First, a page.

Reserve Bank hikes cash rate to 1.35 pct
The Reserve Bank has raised the cash rate to 1.35 per cent from 0.85 per cent at its board meeting, the third consecutive monthly increase as it tries to rein in ballooning inflation.
"Today's increase in interest rates is a further step in the withdrawal of the extraordinary monetary support that was put in place to help insure the Australian economy against the worst possible effects of the pandemic," RBA governor Philip Lowe said in a statement on Tuesday.
"The resilience of the economy and the higher inflation mean that this extraordinary support is no longer needed."
He said the board expected to take further steps "over the months ahead".
"The size and timing of future interest rate increases will be guided by the incoming data and the board's assessment of the outlook for inflation and the labour market."
RateCity estimates the rise will add $137 a month to a $500,000 mortgage, or $499 per month on a $750,000 loan.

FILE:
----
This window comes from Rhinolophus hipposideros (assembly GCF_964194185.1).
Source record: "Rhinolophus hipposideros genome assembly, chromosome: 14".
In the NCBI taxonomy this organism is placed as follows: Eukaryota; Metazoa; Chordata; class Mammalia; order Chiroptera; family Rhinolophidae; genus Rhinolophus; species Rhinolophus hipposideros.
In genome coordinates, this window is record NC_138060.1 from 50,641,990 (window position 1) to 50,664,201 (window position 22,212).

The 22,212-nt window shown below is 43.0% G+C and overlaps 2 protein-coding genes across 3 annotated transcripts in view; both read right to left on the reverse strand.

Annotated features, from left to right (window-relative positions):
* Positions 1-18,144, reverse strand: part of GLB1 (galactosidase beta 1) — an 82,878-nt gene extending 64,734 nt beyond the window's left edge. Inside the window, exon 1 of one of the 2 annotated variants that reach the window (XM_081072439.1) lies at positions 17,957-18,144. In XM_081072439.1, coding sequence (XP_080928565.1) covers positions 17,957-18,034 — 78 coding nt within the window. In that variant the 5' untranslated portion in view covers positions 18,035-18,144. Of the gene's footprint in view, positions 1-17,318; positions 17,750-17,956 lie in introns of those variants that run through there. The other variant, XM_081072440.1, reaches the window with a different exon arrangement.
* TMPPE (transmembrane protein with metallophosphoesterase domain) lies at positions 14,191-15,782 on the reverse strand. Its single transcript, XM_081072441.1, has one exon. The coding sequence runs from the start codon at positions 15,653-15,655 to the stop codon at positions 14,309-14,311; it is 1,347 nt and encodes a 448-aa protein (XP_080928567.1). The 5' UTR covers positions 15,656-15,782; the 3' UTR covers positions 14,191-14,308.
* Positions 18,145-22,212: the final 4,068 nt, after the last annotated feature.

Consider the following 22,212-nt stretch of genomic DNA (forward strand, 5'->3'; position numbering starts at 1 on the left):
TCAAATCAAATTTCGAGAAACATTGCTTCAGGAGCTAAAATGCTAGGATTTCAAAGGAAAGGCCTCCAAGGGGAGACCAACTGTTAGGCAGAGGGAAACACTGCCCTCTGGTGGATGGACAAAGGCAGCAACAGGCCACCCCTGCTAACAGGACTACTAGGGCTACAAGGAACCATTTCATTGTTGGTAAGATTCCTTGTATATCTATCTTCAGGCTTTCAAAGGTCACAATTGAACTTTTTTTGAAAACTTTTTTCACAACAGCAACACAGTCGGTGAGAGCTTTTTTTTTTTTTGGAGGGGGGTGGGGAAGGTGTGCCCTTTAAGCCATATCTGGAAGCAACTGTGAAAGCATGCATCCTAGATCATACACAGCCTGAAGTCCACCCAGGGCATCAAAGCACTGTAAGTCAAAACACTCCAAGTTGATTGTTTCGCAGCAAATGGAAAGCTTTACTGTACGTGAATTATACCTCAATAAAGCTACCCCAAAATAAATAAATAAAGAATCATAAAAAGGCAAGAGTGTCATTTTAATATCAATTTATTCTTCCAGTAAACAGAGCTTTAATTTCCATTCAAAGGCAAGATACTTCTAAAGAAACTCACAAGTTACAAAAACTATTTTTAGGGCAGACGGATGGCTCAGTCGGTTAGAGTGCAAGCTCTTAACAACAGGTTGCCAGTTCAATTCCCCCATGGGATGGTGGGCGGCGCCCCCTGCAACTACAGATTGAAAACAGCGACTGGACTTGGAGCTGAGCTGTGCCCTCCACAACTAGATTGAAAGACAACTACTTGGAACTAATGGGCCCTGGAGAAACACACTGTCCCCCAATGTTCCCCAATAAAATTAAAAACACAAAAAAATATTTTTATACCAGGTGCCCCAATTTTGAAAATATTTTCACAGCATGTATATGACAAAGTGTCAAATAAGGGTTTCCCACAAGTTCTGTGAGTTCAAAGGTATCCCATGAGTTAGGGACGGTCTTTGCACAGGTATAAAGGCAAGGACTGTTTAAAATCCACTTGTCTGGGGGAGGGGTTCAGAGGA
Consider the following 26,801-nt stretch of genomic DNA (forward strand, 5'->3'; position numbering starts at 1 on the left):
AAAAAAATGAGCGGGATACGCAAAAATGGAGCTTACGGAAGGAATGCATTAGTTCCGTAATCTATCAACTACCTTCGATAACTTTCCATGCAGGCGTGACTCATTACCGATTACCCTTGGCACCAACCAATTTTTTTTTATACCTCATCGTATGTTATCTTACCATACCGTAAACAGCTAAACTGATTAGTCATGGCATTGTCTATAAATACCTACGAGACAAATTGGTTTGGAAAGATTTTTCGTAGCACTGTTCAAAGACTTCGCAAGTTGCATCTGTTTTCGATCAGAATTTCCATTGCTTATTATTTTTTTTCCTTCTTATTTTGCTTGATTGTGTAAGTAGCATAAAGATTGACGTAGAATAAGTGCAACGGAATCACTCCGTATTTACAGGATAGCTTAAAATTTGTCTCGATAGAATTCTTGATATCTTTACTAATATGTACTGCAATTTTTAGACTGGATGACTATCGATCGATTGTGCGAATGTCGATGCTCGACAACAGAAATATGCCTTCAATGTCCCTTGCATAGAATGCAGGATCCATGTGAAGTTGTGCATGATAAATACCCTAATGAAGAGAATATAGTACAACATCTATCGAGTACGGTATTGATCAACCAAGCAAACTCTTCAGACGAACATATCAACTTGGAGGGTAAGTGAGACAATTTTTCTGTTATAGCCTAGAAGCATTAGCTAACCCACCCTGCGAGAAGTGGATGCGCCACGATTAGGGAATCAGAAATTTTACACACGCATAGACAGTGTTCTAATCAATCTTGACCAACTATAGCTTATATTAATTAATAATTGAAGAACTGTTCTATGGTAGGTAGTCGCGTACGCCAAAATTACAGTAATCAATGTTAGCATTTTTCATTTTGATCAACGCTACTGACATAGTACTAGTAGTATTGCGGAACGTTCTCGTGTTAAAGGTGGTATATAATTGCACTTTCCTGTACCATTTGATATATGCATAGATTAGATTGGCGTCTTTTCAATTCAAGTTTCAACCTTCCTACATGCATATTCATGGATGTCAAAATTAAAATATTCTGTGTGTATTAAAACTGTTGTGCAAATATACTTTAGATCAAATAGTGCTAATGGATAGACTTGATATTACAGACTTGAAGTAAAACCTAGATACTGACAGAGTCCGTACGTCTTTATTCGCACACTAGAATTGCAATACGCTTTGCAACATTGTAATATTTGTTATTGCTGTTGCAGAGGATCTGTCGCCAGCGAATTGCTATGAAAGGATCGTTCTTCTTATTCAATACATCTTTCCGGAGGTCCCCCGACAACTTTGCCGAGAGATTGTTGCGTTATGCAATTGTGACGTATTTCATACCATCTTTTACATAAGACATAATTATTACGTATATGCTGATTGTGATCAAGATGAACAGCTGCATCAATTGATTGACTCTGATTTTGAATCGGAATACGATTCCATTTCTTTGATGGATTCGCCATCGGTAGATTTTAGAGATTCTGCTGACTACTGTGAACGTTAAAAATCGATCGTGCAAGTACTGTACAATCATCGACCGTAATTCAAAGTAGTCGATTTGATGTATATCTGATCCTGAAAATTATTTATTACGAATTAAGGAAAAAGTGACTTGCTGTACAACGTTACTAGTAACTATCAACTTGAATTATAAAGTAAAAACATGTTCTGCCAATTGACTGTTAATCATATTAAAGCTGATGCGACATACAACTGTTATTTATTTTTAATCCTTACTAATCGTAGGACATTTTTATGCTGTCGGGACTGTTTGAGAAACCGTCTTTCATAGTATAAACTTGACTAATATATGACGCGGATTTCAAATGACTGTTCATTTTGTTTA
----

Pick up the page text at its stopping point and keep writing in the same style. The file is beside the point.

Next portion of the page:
Another hike is expected in August following the release of second quarter inflation data.
Anneke Thompson, chief economist at CreditorWatch, said it was unsurprising given projections of inflation, currently at a 21-year high of 5.1 per cent, heads towards seven per cent by the end of the year.
"It is highly likely that further increases in the cash rate will be announced as the RBA is probably beyond taking a 'wait and see' approach to the impact of their cash rate rises and will need to continue raising rates until they get comfortable that inflation is starting to move down."
The housing market already responded to the previous rise and will be closely watched as banks set their new higher loan rates.
The Corelogic Home Value Index for June showed house prices in Sydney and Melbourne dropped by 2.8 and 1.8 per cent respectively over the quarter, with only Adelaide trending upwards.
PropTrack senior economist Eleanor Creagh said buyer demand is already moderating, with auction volumes and clearance rates down and sales volumes slipping, along with falling prices.
"This is a rapid policy tightening and whilst high household debt and weak sentiment is a risk, these factors are offset by the tight labour market, promoting a degree of confidence and job security and hopefully, in turn, stronger wages growth," she said.
She said despite the market implicitly pricingÂ a cash rate of three per cent by December, it was likely the cash rate will end the year "closer to two per cent than three per cent".